Internet-based Distributed Computing Projects
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Active Distributed Computing Projects - Science

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Project Information Project % Complete Major Supported Platforms
Search for extra-terrestrial radio signals at SETI@home. Version 3.07 of the client is available for Windows as of March 12, 2002 and for Mac OS X as of April 4, 2002. Version 3.03 for all other platforms is available as of December 13, 2000. The latest newsletter, #16, was published December 17, 2002. A Glossary of Concepts is available to explain the project's unique terminology.

SETI@Home is the largest public distributed computing project in terms of computing power: on September 26, 2001 it reached the ZettaFLOP (1021 floating point operations) mark--a new world record--performing calculations at an average of 71 TeraFLOPs/second. For comparison, the fastest individual computer in the world is IBM's ASCI White, which runs at 12.3 TeraFLOPs/second. On June 1, 2002, the project completed over 1 million CPU years of computation.

As of June 14, 2002, the project has found 3.2 billion spikes and 266 million Gaussians. See the best candidate signals found so far.

Check the status of the SETI@home data server and tapes.

View derived statistics for SETI@home.

Get answers to all of your SETI@home questions in the SETI@home FAQ.

View the SETI@home discussion boards.

See the project's future plans. The timeline was last updated December 2, 2002.

Read a short research paper, written in 1998, about the origins of SETI and SETI@home.

See a Powerpoint slide presentation about Berkeley Open Infrastructure for Network Computing (BOINC), the open-source software architecture which will be used for SETI@home II. These slides were used for a presentation at the 2002 O'Reilly Emerging Technology Conference.

See my SETI@home stats.
See my team's SETI@home stats.

ongoing (721,308,716 total work units processed) Windows 32
Help the Analytical Spectroscopy Research Group (ASRG) in their SETI project. Their system has the same basic goal as SETI@Home, but it uses a more manual process: you download work units from a web page, process them with one of three tools, and email results back to the project coordinator. More information can be found on the volunteer page. ongoing dialup-friendly

Windows 32

entropia Participate in various volunteer science- and medical-oriented research projects at Entropia. Sign up to receive information about how to download the client.

Entropia 3000, the new version of the client, is available as of April 30, 2001. If you already have the Entropia 2000 client installed, exit it and restart it to automatically download the new client (the upgrade file for the new client is 5.1 MB).

The member site contains stats about all of the current projects, and other information.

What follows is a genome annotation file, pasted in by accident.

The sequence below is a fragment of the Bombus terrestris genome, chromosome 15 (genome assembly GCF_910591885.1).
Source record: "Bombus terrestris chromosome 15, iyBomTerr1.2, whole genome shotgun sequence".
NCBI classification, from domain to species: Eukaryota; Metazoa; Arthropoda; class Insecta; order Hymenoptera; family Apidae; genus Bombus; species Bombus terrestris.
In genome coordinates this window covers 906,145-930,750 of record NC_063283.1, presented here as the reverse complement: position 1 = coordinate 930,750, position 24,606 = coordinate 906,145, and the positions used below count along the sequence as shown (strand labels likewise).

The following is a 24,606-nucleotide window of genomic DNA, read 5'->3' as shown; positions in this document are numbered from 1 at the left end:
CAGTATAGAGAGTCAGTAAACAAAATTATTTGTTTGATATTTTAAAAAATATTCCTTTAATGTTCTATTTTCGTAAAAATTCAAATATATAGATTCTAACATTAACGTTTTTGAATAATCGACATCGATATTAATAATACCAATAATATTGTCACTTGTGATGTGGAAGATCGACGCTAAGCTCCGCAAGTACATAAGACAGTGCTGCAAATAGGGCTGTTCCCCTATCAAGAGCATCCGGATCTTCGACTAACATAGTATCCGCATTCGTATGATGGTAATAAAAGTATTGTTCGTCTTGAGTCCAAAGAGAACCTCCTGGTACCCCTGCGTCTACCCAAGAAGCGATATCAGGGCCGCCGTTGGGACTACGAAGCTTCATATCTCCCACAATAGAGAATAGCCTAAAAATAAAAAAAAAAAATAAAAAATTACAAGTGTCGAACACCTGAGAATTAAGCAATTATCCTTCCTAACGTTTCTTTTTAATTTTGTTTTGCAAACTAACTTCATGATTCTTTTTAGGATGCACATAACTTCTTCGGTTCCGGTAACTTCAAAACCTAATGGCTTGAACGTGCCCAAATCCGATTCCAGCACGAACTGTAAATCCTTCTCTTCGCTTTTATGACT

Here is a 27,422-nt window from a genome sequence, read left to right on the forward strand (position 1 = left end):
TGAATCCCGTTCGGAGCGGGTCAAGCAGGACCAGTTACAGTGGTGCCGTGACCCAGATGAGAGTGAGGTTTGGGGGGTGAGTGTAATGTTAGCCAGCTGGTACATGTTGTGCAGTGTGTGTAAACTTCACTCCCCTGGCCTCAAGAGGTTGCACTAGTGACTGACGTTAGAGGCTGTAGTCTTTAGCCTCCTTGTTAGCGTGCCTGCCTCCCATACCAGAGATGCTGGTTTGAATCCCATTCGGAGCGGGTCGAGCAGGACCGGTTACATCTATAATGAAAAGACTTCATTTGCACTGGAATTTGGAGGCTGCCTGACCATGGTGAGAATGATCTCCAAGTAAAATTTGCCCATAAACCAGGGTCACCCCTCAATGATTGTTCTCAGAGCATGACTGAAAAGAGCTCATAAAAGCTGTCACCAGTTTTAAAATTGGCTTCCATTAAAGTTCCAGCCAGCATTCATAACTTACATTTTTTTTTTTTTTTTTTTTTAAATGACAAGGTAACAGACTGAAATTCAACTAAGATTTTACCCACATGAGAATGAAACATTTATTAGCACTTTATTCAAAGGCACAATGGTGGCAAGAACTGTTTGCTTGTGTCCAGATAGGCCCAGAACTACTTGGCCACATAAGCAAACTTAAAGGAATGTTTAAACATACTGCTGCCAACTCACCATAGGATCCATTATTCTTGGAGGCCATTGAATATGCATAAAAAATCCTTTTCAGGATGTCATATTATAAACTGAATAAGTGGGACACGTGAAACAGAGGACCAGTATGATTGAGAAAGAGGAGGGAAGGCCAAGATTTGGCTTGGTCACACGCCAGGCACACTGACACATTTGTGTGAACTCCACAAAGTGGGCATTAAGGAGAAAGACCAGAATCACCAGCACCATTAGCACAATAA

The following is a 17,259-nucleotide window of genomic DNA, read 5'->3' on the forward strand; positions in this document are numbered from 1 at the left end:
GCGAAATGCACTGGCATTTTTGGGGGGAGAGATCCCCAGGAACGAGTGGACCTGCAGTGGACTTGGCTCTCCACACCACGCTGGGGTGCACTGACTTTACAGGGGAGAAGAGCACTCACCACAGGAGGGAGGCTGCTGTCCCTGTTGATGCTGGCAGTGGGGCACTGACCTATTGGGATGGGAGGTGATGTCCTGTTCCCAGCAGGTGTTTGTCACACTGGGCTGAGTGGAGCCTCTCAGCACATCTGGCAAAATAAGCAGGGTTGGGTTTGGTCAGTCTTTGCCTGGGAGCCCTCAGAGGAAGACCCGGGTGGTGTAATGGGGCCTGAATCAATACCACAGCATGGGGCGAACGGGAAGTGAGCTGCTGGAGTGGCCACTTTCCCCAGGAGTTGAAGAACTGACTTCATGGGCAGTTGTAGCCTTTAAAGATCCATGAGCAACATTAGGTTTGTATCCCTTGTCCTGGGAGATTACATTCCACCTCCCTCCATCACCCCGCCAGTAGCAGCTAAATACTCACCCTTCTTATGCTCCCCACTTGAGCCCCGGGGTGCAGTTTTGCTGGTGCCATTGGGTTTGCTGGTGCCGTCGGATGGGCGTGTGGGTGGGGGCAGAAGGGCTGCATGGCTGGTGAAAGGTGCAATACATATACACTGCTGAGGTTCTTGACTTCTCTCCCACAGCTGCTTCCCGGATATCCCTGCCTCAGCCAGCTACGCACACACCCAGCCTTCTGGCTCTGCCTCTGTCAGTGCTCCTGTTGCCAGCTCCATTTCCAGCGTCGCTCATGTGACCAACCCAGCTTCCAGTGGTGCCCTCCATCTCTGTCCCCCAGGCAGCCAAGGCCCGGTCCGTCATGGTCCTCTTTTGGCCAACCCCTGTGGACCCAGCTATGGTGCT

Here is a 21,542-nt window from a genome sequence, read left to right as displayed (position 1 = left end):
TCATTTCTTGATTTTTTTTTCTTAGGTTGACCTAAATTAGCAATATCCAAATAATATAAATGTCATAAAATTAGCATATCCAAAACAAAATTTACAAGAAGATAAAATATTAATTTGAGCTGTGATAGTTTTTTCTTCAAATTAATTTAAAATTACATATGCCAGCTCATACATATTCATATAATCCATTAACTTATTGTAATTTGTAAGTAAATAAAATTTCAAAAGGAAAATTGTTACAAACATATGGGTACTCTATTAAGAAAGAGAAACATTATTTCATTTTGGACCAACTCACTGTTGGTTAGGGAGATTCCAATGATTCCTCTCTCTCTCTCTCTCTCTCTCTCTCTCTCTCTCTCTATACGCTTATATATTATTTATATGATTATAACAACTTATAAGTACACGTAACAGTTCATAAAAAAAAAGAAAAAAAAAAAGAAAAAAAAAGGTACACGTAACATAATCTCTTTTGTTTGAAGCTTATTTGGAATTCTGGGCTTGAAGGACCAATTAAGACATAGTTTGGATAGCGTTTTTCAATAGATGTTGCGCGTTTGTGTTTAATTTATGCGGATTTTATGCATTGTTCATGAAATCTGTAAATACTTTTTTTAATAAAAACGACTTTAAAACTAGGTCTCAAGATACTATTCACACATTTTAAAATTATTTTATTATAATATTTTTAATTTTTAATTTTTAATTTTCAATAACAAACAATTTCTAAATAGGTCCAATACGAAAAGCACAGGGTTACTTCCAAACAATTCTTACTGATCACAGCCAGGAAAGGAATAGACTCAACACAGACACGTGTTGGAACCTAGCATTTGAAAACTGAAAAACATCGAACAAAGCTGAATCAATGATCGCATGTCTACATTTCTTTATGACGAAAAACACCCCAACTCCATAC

multiple projects ongoing Windows 32
evolution@home evolution@home is a grand-challenge computation research program to study evolution. The first simulator for the project "helps uncover potential genetic causes of extinction for endangered and not-yet-endangered species by investigating Mullers Ratchet. Your help to improve understanding of such genomic decay might one day be used to fight it." As of October 24, 2002, more than 16.3 years of CPU time have been contributed to the project.

On October 24, 2002, Laurence Loewe published the first scientific paper, "evolution@home: Experiences with work units that span more than 7 orders of magnitude in computational complexity," based on the results of the project. This paper was presented at CCGrid 2002 in May, 2002.

To participate, download the client, then select a run-file based on the amount of RAM you can dedicate to the application and the amount of time you want the application to run, then run the application and email the results file. See more information about the client in an overview. Release 6, for Windows and Macintosh, is available as of October 7, 2002. Please upgrade to this version if you are using an older version. Release 6 of the run-files is also available as of October 7, 2002.

See high scores for the project.

Join an unofficial discussion forum about the project.

An old version of the site is available in German.

93,455.3 billion individuals observed in 18.3 years of CPU time

Windows 32

eOn Help research techniques for "calculating the long time dynamics of systems" in the eOn project. From the website: "A common problem in theoretical chemistry, condensed matter physics and materials science is the calculation of the time evolution of an atomic scale system where, for example, chemical reactions and/or diffusion occur." Interesting events occur so rarely that they can only be observed in direct simulations by using a distributed computing environment. See a brief scientific overview for a more detailed description of this problem. The project works in a similar way to Folding@Home in that results from one set of work units are used to generate the next set of work units. Unlike Folding@Home, it is not critical if some users don't return the results of their work units within a time limit or at all. The current project studies ice growth.